Reach Revisited: A Framework for Evaluating Whether a Non-Tariff Measure Has Matured into an Actionable Non-Tariff Barrier to Trade

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I. INTRODUCTION

This article outlines a possible analytical framework employing recent and relevant World Trade Organization ("WTO") jurisprudence for evaluating whether technical regulations such as the European Union's ("EU's")/European Community's ("EC's")1 regulatory regime for the Registration, Evaluation, Authorisation and Restriction of Chemicals ("REACH"),2 as adopted and/or as applied, are WTO-consistent. The focus of this legal review is limited3 to two "covered"4 agreements: the Agreement on Technical Barriers to Trade ("TBT Agreement")5 and General Agreement on Tariffs and Trade 1994 ("GATT 1994").6 Both the GATT 1994 and the TBT Agreement are multilateral treaties7 that "form part of Annex 1A to the [Marrakesh Agreement establishing the World Trade Organization]"8 and may potentially apply to REACH. Whereas the GATT 1994 is concerned generally with trade in goods, the TBT Agreement is more specialized and establishes rules and procedures regarding the development, adoption, and application of mandatory technical regulations and voluntary standards for products and the procedures (such as testing or certification) for determining whether a particular product meets such regulations or standards ("conformity assessment procedures").9 WTO jurisprudence holds that "when the GATT 1994 and another Agreement in Annex 1A appear a priori to apply to the measure in question, the latter should be examined on the basis of the Agreement that deals 'specifically, and in detail,' with such measures."10 Consequently, if REACH is determined to constitute "a 'technical regulation' within the meaning of the TBT Agreement, then the latter [the TBT Agreement] would deal with the measure [REACH] in the most specific and most detailed manner."11

The TBT Agreement applies to all technical measures addressing industrial and agricultural products, except those properly characterized as sanitary and phytosanitary ("SPS") measures,12 or as specifications for government procurement,13 which are instead covered under separate WTO agreements.14 "[T]he object and purpose of the TBT Agreement is to strike a balance between, on the one hand, the objective of trade liberalization and, on the other hand, Members' right to regulate."15 One of the TBT Agreement's primary objectives is to prevent WTO Members from using regulations as unnecessary barriers to trade while ensuring that they retain their sovereign right to regulate "for the protection of human, animal or plant life or health, of the environment, or for the prevention of deceptive practices, at the levels [they] consider appropriate."16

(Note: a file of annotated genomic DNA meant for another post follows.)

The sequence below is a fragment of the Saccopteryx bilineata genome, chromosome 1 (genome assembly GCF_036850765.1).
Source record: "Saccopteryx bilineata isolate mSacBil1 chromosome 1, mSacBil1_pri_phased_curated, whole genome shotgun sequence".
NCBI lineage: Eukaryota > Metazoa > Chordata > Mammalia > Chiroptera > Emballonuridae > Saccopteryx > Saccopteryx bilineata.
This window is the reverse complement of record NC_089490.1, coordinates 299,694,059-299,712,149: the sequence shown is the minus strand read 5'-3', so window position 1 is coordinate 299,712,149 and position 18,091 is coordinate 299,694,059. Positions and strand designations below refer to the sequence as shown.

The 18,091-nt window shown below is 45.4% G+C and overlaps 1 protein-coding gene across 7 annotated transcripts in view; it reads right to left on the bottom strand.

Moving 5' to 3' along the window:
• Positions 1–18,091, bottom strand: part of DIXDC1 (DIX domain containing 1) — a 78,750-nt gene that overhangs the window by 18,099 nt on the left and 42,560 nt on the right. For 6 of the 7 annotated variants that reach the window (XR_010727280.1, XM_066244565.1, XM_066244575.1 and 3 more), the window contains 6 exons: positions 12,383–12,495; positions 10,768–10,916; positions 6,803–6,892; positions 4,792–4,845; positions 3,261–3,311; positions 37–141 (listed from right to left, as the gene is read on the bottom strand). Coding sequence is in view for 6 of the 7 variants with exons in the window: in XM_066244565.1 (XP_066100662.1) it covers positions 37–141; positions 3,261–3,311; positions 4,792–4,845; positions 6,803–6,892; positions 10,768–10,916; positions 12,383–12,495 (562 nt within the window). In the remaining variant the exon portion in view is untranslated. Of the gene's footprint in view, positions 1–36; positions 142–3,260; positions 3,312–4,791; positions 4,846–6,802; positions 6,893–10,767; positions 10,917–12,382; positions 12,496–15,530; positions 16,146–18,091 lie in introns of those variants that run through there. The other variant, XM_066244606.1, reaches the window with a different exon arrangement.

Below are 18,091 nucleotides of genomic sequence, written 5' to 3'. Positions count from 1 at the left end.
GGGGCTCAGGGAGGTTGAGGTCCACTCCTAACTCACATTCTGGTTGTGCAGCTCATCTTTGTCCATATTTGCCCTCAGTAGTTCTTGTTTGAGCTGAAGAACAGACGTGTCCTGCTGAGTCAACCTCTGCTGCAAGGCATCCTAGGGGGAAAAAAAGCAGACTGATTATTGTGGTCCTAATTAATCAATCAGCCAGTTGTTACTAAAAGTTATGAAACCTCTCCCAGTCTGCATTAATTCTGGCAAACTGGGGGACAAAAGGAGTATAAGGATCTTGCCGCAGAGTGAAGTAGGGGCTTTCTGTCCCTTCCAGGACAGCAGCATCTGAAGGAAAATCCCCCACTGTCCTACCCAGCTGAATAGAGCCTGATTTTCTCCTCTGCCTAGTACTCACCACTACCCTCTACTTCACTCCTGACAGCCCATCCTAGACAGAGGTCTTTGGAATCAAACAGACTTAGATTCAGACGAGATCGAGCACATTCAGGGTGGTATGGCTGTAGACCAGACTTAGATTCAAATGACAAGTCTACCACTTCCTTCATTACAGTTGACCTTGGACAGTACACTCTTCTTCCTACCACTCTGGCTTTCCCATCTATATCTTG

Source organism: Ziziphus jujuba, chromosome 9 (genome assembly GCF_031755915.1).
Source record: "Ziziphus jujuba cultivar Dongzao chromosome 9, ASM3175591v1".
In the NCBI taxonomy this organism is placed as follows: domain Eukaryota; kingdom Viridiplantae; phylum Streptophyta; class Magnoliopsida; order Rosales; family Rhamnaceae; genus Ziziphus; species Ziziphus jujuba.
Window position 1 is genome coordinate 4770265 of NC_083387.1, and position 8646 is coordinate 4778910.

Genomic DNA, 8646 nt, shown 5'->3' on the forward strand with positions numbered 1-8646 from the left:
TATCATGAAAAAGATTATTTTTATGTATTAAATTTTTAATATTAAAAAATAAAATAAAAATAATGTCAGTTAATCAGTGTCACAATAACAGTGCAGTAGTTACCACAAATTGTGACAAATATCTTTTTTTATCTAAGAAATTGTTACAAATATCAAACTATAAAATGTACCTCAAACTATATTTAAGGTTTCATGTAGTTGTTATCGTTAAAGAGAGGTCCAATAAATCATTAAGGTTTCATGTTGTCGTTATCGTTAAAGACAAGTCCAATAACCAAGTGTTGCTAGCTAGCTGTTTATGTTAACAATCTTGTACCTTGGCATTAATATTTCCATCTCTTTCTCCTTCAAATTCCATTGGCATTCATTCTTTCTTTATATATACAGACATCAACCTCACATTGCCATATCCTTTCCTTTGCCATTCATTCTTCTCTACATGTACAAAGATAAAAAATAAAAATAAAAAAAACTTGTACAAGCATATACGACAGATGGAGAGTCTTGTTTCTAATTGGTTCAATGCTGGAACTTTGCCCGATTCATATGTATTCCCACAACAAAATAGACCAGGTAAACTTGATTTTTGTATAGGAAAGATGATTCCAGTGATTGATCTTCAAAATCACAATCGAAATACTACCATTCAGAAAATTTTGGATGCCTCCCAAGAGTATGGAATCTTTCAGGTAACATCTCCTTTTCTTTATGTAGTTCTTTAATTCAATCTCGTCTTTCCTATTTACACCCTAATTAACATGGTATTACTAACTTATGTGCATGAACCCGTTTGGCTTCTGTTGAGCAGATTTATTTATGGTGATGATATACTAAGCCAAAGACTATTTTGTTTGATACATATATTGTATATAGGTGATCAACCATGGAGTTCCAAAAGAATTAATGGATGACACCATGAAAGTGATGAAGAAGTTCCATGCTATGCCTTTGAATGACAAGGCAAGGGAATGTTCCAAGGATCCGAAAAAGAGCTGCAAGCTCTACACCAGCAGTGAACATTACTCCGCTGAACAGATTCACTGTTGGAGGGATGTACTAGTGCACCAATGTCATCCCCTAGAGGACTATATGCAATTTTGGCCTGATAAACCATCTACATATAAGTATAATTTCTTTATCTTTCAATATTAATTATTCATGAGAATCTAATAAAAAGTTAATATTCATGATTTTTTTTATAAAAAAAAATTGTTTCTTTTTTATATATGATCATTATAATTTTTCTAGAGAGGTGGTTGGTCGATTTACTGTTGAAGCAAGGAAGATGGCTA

The EU REACH regulation can be described as a behind-the- border17 technical measure intended to address regional health and environmental concerns and impacts. It can be appropriately classified18 as a type of non-tariff measure ("NTM")19 that falls within the scope of the TBT Agreement because it arguably distorts and creates uncertainty surrounding international trade flows of chemical substance-based products.20 As the WTO itself acknowledges, "While the application of NTMs does not always restrict trade, they often result in unnecessary restrictions or undue barriers, which explains" why they are frequently and interchangeably referred to as non-tariff barriers ("NTBs").21 NTBs are "barriers to trade that are not tariffs," which may, in certain instances, include health and consumer safety technical regulations to the extent they are misused.22

The WTO Committee on Technical Barriers to Trade (the "TBT Committee")23 regularly compiles statistics24 about GATT 1994/WTO Member NTB notifications submitted pursuant to TBT Article 2.9.25 "Transparency" is one of the core obligations imposed generally on all GATT 1994/WTO Members, and specifically for TBT Agreement Parties. Article 2.9 requires that "[wjhenever a relevant international standard does not exist or the technical content of a proposed technical regulation is not in accordance with the technical content of relevant international standards,"26 Members must:

promptly] publi[sh proposed] laws, regulations, judicial decisions and administrative rulings affecting trade in such a manner as to enable governments and traders to become acquainted with them. …